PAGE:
Gripped with a string of scandals that have impacted not only Facebook shares but also his personal wealth, the company’s founder and CEO Mark Zuckerberg has now defended the company and his own role at the world’s largest social media giant.
In a recent interview with CNN, Zuckerberg clarified that he had no intentions of leaving his role as the chairman at Facebook, despite increasing pressure from employees and shareholders.
Zuckerberg and Facebook have also been facing intensified pressure from users and the industry in general to take a closer look at its practices and policies.
However, during the interview, Zuckerberg blamed the negative image that the company has developed in recent years on the “different world view” by some journalists who cover Facebook.
Over the last two years in specific, Facebook has been rocked by crises involving over its handling of the covert Russian propaganda during the 2016 Presidential election and its mishandling of millions of users’ personal information.
More recently, the company drew intense backlash in the U.S., over its hiring of a controversial public relations firm that had an “in-house fake news shop.”
Commenting on the criticisms that Facebook was too slow to name Russia as the source of divisive political messages in the lead-up to the 2016 presidential election, Zuckerberg defended his stance.
Claiming that he had no regrets, Zuckerberg said, ‘It’s a really big deal to come out and say that a nation-state is behind something, and before our company puts a stamp on something saying that, I want to be really sure that it’s factual.’
According to a report in the New York Times, Facebook considered naming Russia in April 2017 but waited until September of that year.
Currently, Zuckerberg has complete control of the social network as its chief executive, chairman and controlling shareholder.
In 2008, the company’s embattled second-in-command Sheryl Sandberg joined Facebook as its chief operating officer from Google.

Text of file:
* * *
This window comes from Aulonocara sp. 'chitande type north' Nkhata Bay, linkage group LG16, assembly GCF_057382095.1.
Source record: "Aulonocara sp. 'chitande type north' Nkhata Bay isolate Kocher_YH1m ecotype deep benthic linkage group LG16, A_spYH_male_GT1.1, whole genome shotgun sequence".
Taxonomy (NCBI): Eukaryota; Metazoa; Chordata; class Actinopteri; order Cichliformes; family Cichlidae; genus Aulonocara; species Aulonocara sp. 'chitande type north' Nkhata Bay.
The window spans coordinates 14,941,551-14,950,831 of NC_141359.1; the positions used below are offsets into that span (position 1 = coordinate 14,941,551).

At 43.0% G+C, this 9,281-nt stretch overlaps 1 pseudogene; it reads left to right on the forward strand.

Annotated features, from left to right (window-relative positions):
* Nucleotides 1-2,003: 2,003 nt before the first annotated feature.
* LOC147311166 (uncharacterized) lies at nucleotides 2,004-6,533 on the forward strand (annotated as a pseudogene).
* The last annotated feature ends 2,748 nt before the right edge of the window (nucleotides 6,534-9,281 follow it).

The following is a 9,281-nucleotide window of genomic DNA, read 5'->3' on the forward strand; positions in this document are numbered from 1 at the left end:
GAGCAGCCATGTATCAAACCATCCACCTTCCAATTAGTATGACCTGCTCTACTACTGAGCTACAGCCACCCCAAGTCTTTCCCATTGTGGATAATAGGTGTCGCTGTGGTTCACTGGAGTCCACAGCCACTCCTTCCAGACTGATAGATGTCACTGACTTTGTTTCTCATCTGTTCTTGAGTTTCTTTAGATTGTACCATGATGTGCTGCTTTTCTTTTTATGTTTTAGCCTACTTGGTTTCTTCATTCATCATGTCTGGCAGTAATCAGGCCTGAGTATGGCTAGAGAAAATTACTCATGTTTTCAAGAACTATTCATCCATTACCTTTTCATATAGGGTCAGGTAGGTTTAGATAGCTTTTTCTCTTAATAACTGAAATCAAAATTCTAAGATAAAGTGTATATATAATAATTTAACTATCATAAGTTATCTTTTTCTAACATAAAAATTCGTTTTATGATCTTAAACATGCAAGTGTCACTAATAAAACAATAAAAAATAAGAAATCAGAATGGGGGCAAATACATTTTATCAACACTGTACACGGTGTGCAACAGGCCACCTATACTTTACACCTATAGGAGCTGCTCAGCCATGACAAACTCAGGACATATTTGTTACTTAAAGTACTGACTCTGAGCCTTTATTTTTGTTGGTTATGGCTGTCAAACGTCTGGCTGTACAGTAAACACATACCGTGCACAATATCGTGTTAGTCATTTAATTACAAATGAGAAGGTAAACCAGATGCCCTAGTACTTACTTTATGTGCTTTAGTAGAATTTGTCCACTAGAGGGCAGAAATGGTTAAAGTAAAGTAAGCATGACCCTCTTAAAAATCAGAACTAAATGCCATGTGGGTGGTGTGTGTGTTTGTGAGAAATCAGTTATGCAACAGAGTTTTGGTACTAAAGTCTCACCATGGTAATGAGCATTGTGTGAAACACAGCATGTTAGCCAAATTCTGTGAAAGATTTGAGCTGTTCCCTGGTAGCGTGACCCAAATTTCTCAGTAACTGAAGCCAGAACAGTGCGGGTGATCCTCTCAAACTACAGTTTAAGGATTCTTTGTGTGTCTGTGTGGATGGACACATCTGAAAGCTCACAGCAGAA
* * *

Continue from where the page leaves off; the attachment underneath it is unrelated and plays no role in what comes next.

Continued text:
Sandberg has given no indication that she plans to leave the company. However, Zuckerberg supported her decisions, saying that he hopes Sandberg stays on with the company despite the controversies.
Answering a question on whether he could “definitively say” that Sandberg will stay in her current role, Zuckerberg reportedly said, “Yeah, look, Sheryl is a really important part of this company and is leading a lot of the efforts to address a lot of the biggest issues that we have.”
He pointed out, “She’s been an important partner for me for 10 years, and I’m really proud of the work that we’ve done together, and I hope that we work together for decades more to come.”
Further, during the interview, Zuckerberg said that he had no plans to give up his role as board chairman and explained, “I’m not gonna be doing this forever, but I’m certainly — I’m not currently thinking that that makes sense.”
A report in NBC News quoted sources as pointing out that Zuckerberg and Sandberg believe Facebook’s negative image is a public relations problem that they claim stems from a bungled press strategy and sensational media coverage.
They reportedly believe that the problem is not related to a structural or philosophical shortcoming that requires a wholesale course correction at the company.
In his interview, Zuckerberg criticized the outlook of some journalists who report on the company and said, “If we’re going to be real, there is this bigger picture as well which is that, we have a different world view than some of the folks who are covering us.”